2021 was a very unusual year at the Connecticut General Assembly. The Connecticut Capitol may have been closed to the public because of COVID-19 restrictions, but AARP Connecticut staff and volunteers were still vocal and active, virtually advocating on behalf of older adults and submitting nearly 50 pieces of legislative testimony. Below is a summary of the AARP Connecticut-supported bills that successfully passed both the House and Senate and are expected to be signed into law.
The manufacturing industry is booming in Connecticut and opening doors to opportunities for a new workforce as well as those with experience. The growing demand for skilled workers to meet the needs of the state’s resurgent manufacturing industry – estimated at 25,000 to 35,000 positions in the next two decades – is outpacing supply and has created an increasing need for instructors at colleges and pipeline programs across Connecticut.
AARP Connecticut issued the following comment in response the Connecticut Public Utility Regulatory Authority (PURA) ruling on Docket 20-08-03 - Investigation into Electric Distribution Companies’ Preparation for and Response to Tropical Storm Isaias:
AARP is pleased with portions of Governor Lamont’s plan for ARPA Funds, but sees opportunities for additional investments in Home and Community-Based Services
A growing demand for new skilled workers to meet the needs of a resurgent manufacturing industry –estimated at 25,000 to 35,000 positions for the state’s 4,100 manufacturing companies in the next two decades – is outpacing the supply, which has created an increasing need for instructors.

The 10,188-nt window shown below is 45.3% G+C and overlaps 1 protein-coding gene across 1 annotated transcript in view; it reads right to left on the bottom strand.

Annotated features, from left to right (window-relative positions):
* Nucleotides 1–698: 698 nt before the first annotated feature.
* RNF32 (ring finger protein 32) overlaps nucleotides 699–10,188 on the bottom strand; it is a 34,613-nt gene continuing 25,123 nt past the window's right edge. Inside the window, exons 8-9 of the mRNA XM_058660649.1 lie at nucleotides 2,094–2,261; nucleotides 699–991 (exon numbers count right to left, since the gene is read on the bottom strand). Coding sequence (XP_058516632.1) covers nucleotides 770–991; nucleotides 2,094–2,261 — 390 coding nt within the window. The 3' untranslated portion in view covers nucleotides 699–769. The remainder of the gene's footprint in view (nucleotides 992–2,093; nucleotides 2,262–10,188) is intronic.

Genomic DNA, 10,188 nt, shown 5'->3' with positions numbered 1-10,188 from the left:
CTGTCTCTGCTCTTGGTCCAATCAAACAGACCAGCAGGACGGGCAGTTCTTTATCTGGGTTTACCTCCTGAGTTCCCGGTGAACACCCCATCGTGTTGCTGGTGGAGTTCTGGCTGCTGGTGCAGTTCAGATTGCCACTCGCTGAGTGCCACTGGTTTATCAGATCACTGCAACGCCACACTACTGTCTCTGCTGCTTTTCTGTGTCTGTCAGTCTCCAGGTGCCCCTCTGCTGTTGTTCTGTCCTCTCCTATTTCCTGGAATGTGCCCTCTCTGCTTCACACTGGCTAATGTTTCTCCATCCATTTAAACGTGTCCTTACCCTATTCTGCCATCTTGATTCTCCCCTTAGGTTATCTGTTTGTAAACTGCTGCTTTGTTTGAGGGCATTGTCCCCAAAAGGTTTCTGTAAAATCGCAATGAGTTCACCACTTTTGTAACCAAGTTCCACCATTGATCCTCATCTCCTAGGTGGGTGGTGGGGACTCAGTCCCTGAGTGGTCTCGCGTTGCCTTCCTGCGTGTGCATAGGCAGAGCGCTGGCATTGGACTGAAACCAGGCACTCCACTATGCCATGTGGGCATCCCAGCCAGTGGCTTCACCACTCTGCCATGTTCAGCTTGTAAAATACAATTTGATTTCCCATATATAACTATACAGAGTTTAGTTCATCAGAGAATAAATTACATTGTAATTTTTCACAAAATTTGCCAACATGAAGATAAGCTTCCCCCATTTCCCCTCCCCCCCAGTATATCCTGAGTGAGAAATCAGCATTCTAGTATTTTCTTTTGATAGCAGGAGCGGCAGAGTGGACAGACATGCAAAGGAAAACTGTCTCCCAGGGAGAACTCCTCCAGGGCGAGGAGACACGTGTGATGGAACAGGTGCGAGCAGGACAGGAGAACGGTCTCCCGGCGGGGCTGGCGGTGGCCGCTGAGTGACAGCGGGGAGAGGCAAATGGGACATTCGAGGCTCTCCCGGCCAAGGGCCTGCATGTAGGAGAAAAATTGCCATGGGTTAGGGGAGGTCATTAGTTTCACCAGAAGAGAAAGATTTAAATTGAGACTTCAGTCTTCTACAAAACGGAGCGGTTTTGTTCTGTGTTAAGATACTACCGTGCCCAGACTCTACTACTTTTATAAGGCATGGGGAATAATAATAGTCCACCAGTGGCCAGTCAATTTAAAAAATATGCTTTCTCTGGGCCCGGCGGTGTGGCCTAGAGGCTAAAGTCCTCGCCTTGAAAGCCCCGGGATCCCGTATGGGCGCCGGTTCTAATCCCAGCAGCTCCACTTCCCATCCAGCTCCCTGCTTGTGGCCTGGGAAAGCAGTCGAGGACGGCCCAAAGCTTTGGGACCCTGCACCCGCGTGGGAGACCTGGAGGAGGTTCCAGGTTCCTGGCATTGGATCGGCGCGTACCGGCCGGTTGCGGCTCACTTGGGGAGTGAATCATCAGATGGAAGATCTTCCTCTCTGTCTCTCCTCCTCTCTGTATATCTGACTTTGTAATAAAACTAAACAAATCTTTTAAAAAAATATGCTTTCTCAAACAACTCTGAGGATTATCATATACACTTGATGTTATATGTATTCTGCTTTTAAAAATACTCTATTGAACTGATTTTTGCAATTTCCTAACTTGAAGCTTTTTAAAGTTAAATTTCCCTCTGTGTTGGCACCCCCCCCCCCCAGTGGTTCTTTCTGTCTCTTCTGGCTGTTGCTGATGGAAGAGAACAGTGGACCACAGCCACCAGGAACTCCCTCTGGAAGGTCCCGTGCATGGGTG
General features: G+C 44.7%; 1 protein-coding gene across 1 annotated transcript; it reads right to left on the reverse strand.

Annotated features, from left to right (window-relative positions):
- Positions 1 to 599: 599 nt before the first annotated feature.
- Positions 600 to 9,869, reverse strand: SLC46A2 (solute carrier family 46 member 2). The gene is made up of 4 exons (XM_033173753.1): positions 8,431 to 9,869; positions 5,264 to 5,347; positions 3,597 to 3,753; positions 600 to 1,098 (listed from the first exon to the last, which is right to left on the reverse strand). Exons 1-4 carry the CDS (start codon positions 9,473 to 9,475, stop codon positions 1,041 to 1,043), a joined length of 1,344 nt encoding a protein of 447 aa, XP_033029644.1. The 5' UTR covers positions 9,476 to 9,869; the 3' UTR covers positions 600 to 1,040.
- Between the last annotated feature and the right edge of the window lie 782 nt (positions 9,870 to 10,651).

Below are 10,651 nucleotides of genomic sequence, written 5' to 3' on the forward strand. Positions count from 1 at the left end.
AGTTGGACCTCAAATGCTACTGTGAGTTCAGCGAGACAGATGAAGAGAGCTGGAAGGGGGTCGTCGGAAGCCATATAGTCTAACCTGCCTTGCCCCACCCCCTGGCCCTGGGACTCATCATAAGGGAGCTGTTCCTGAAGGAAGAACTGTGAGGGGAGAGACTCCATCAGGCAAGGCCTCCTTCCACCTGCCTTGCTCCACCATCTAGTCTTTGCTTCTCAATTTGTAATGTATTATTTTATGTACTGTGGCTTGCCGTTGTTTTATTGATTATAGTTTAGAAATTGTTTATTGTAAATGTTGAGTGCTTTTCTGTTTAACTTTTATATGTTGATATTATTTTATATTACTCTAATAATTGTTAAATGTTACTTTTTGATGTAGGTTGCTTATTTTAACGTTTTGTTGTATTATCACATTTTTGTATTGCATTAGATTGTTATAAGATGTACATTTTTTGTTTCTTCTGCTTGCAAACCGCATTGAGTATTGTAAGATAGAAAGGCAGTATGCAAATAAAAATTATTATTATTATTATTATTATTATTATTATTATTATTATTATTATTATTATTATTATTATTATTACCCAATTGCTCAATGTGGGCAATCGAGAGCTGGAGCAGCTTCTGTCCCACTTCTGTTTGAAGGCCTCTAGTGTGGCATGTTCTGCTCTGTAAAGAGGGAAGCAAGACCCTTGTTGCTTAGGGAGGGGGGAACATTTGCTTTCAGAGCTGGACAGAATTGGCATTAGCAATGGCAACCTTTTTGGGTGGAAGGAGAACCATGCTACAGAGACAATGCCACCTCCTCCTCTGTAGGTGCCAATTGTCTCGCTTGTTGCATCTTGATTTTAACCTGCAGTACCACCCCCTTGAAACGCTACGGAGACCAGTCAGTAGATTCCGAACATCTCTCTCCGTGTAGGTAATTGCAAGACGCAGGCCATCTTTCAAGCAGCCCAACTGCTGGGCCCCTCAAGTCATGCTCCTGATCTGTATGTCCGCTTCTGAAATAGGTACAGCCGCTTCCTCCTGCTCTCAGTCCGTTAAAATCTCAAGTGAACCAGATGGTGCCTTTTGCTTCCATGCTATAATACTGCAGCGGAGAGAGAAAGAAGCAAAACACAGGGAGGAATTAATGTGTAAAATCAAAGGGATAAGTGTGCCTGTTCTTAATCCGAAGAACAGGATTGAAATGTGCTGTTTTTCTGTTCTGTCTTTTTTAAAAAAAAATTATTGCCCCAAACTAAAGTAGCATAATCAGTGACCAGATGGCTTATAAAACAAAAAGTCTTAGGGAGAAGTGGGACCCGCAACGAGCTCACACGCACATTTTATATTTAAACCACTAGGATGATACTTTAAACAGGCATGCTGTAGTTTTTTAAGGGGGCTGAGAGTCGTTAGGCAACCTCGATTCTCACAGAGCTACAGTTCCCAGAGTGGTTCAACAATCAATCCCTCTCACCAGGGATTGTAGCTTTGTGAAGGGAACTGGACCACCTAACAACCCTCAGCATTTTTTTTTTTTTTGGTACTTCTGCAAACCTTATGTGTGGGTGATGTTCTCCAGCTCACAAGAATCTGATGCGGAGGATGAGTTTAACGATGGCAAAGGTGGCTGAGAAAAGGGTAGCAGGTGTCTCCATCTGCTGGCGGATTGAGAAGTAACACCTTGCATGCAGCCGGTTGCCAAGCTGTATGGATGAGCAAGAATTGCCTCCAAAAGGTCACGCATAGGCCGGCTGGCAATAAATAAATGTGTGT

Connecticut’s manufacturing industry will need an estimated 25,000 to 35,000 new skilled workers for the state’s 4,100 manufacturing companies in the next two decades. Connecticut state colleges and universities, private colleges, and the state’s comprehensive and technical high schools have done a great job of introducing the varied and high-tech career opportunities available to students in the manufacturing industry. However, the growing demand for qualified workers to meet the resurgent manufacturing industry is outpacing the supply, which has created an increasing need for instructors. AARP Connecticut has begun assisting schools in identifying and recruiting retired manufacturers who might consider applying their real world skills in the classroom.
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